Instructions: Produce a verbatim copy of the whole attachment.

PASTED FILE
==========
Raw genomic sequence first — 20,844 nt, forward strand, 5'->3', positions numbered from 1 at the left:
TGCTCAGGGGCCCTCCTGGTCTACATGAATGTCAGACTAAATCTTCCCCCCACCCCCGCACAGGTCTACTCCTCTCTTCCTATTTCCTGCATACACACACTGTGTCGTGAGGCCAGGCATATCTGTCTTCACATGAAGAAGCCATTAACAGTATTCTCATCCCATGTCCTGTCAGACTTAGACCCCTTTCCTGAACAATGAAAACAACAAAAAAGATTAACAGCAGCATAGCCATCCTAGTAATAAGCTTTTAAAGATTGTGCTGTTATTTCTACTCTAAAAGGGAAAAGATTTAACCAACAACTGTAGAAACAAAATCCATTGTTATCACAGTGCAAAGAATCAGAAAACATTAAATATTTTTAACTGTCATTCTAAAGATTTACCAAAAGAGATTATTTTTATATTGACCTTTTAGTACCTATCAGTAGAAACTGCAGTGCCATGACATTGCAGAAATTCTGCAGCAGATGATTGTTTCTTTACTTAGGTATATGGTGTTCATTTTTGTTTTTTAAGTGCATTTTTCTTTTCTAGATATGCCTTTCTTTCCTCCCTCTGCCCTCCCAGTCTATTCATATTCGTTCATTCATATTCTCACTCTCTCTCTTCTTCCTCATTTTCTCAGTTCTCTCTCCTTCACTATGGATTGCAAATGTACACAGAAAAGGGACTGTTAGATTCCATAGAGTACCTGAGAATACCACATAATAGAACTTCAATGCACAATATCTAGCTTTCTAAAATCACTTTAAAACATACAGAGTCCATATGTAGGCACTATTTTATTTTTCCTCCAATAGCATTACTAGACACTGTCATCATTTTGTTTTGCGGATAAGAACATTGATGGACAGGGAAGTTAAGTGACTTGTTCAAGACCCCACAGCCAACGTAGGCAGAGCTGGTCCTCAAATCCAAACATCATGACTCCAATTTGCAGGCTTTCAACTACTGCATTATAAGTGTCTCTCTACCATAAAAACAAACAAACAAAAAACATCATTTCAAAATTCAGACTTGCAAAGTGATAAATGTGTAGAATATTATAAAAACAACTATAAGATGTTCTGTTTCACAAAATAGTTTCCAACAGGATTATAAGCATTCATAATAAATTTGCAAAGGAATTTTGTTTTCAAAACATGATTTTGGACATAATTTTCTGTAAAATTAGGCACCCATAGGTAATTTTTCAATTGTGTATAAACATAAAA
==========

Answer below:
Raw genomic sequence first — 20,844 nt, forward strand, 5'->3', positions numbered from 1 at the left:
TGCTCAGGGGCCCTCCTGGTCTACATGAATGTCAGACTAAATCTTCCCCCCACCCCCGCACAGGTCTACTCCTCTCTTCCTATTTCCTGCATACACACACTGTGTCGTGAGGCCAGGCATATCTGTCTTCACATGAAGAAGCCATTAACAGTATTCTCATCCCATGTCCTGTCAGACTTAGACCCCTTTCCTGAACAATGAAAACAACAAAAAAGATTAACAGCAGCATAGCCATCCTAGTAATAAGCTTTTAAAGATTGTGCTGTTATTTCTACTCTAAAAGGGAAAAGATTTAACCAACAACTGTAGAAACAAAATCCATTGTTATCACAGTGCAAAGAATCAGAAAACATTAAATATTTTTAACTGTCATTCTAAAGATTTACCAAAAGAGATTATTTTTATATTGACCTTTTAGTACCTATCAGTAGAAACTGCAGTGCCATGACATTGCAGAAATTCTGCAGCAGATGATTGTTTCTTTACTTAGGTATATGGTGTTCATTTTTGTTTTTTAAGTGCATTTTTCTTTTCTAGATATGCCTTTCTTTCCTCCCTCTGCCCTCCCAGTCTATTCATATTCGTTCATTCATATTCTCACTCTCTCTCTTCTTCCTCATTTTCTCAGTTCTCTCTCCTTCACTATGGATTGCAAATGTACACAGAAAAGGGACTGTTAGATTCCATAGAGTACCTGAGAATACCACATAATAGAACTTCAATGCACAATATCTAGCTTTCTAAAATCACTTTAAAACATACAGAGTCCATATGTAGGCACTATTTTATTTTTCCTCCAATAGCATTACTAGACACTGTCATCATTTTGTTTTGCGGATAAGAACATTGATGGACAGGGAAGTTAAGTGACTTGTTCAAGACCCCACAGCCAACGTAGGCAGAGCTGGTCCTCAAATCCAAACATCATGACTCCAATTTGCAGGCTTTCAACTACTGCATTATAAGTGTCTCTCTACCATAAAAACAAACAAACAAAAAACATCATTTCAAAATTCAGACTTGCAAAGTGATAAATGTGTAGAATATTATAAAAACAACTATAAGATGTTCTGTTTCACAAAATAGTTTCCAACAGGATTATAAGCATTCATAATAAATTTGCAAAGGAATTTTGTTTTCAAAACATGATTTTGGACATAATTTTCTGTAAAATTAGGCACCCATAGGTAATTTTTCAATTGTGTATAAACATAAAA